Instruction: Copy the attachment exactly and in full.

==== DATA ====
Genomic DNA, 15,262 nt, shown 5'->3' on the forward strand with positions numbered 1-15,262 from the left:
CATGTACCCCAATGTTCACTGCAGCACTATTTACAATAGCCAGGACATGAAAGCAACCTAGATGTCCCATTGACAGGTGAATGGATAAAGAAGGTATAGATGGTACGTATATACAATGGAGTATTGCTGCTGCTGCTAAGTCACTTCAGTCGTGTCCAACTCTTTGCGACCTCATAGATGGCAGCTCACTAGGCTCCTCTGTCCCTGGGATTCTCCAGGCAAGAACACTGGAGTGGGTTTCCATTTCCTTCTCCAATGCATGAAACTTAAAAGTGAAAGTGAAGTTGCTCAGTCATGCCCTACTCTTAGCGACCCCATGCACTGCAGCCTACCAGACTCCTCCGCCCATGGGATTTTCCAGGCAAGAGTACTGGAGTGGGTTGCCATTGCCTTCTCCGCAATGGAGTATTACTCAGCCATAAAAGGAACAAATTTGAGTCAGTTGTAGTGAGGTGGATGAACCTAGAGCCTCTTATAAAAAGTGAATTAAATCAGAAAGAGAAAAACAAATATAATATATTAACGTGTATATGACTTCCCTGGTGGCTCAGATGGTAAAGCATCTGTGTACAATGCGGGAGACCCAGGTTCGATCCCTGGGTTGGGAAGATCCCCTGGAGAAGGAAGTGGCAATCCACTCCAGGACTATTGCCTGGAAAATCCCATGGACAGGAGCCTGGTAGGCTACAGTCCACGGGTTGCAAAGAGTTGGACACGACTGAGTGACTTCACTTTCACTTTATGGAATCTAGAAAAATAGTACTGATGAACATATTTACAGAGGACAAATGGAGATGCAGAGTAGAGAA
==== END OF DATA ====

Genomic DNA, 15,262 nt, shown 5'->3' on the forward strand with positions numbered 1-15,262 from the left:
CATGTACCCCAATGTTCACTGCAGCACTATTTACAATAGCCAGGACATGAAAGCAACCTAGATGTCCCATTGACAGGTGAATGGATAAAGAAGGTATAGATGGTACGTATATACAATGGAGTATTGCTGCTGCTGCTAAGTCACTTCAGTCGTGTCCAACTCTTTGCGACCTCATAGATGGCAGCTCACTAGGCTCCTCTGTCCCTGGGATTCTCCAGGCAAGAACACTGGAGTGGGTTTCCATTTCCTTCTCCAATGCATGAAACTTAAAAGTGAAAGTGAAGTTGCTCAGTCATGCCCTACTCTTAGCGACCCCATGCACTGCAGCCTACCAGACTCCTCCGCCCATGGGATTTTCCAGGCAAGAGTACTGGAGTGGGTTGCCATTGCCTTCTCCGCAATGGAGTATTACTCAGCCATAAAAGGAACAAATTTGAGTCAGTTGTAGTGAGGTGGATGAACCTAGAGCCTCTTATAAAAAGTGAATTAAATCAGAAAGAGAAAAACAAATATAATATATTAACGTGTATATGACTTCCCTGGTGGCTCAGATGGTAAAGCATCTGTGTACAATGCGGGAGACCCAGGTTCGATCCCTGGGTTGGGAAGATCCCCTGGAGAAGGAAGTGGCAATCCACTCCAGGACTATTGCCTGGAAAATCCCATGGACAGGAGCCTGGTAGGCTACAGTCCACGGGTTGCAAAGAGTTGGACACGACTGAGTGACTTCACTTTCACTTTATGGAATCTAGAAAAATAGTACTGATGAACATATTTACAGAGGACAAATGGAGATGCAGAGTAGAGAA